How to transfer the “feel” from those about to retire

Part of the difficulty with harvesting institutional knowledge from someone who is retiring is capturing the “feel” component. 

Once you have been in a job for some time, you develop a feel for what to do. It’s hard to quantify, and it’s hard to explain to others. If it were easy then somebody would have created a spreadsheet to capture it by now. None exists. 

So, the problem ends up being that we allow the feel for how to do certain work slip out the door just after the grocery store retirement cake has been consumed. 

Passing along institutional knowledge is difficult, but probably the most difficult part is passing along the feel. Are you interested in capturing the feel? I hope you are. Feel is the bedrock that supports the rest of the knowledge. 

Here’s an idea. This idea presupposes that you have already established some kind of mentoring program. If you haven’t, start there. If you have, then have “mentees” do this: Ask more questions that invoke reflection.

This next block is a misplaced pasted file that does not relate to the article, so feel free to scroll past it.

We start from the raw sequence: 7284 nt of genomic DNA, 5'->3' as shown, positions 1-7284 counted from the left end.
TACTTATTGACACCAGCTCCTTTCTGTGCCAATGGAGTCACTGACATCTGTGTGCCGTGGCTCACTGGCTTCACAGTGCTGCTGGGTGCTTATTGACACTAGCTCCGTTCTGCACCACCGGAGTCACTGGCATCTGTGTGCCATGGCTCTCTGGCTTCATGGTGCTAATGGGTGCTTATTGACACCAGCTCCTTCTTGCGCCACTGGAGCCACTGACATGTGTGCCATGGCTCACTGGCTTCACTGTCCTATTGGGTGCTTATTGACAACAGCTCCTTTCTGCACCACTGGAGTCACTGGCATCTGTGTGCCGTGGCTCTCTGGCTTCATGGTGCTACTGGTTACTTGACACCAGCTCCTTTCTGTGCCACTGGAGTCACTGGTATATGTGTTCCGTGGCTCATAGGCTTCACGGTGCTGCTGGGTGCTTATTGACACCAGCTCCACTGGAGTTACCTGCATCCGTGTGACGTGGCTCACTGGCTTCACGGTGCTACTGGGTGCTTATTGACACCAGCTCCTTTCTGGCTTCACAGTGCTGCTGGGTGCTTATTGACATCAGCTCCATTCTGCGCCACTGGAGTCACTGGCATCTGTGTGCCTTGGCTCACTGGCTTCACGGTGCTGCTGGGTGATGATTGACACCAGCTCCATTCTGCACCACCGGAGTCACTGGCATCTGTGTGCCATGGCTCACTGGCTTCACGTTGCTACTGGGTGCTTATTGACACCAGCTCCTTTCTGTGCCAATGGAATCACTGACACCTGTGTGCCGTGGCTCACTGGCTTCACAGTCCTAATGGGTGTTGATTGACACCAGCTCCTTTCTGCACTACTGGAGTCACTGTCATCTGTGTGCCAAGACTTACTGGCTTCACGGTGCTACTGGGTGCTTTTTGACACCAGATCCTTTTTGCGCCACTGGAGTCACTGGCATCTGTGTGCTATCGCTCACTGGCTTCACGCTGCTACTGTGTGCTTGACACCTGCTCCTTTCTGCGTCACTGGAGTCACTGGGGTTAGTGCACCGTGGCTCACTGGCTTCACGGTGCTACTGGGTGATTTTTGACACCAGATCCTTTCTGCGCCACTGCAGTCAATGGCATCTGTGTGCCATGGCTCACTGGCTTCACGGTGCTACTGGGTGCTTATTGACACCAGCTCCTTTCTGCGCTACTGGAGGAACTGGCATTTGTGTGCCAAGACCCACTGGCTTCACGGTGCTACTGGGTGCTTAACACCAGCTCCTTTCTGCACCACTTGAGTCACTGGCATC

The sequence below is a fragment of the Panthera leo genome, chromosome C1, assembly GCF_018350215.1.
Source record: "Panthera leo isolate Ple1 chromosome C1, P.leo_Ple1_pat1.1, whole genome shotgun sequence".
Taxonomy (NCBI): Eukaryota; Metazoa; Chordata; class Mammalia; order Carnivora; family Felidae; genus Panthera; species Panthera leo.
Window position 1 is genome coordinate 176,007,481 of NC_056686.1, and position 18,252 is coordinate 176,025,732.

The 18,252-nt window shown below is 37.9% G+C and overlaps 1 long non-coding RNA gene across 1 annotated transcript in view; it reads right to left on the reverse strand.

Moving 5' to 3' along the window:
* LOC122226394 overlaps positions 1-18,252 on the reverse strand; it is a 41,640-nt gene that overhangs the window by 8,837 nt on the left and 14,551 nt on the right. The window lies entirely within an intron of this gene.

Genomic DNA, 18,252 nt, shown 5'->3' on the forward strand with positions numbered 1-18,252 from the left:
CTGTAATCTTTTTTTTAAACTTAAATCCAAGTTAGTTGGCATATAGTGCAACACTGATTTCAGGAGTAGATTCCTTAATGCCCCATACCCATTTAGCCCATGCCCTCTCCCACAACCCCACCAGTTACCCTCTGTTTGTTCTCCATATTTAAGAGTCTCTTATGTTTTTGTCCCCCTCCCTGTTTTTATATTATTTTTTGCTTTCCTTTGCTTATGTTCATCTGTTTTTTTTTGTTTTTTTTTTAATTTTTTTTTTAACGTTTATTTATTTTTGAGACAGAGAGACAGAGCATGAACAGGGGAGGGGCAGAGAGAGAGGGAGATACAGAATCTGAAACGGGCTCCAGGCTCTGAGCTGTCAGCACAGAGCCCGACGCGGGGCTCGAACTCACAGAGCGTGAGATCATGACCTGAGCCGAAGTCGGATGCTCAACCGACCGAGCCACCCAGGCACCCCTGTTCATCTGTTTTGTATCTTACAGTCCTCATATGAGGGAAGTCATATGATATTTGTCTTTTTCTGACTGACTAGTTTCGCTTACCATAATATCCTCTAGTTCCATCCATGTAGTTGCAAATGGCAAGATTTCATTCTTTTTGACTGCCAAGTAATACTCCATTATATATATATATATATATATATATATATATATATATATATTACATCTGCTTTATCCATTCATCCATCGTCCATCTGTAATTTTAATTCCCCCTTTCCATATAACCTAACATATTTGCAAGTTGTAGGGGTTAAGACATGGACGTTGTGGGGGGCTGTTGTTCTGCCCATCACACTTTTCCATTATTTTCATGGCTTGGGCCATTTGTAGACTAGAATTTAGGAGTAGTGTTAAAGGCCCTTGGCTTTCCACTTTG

It’s a small tweak, but an important one. Reflection. It’s where all the juice is. Those about to retire have a lifetime of experience. From them we don’t need to know in detail how they handled a past situation, but how they thought about the solution. Go after the philosophy, not the tactics. 

by Jonathan Wilson

Jonathan is the Head Coach at Sandcastle Company, a Seattle-based leadership training organization. His first book, Future Leader: Rebooting Leadership to Win the Millennial and Tech Future [link], is now available. Jonathan regularly writes and speaks about The New Leader Way, leadership resilience, and the future of work. He has years of leadership experience in both the public and private sectors, a master's degree from Seattle University, and professional coach training from the University of Miami.

Filed under: Leadership

Published on July 25, 2019

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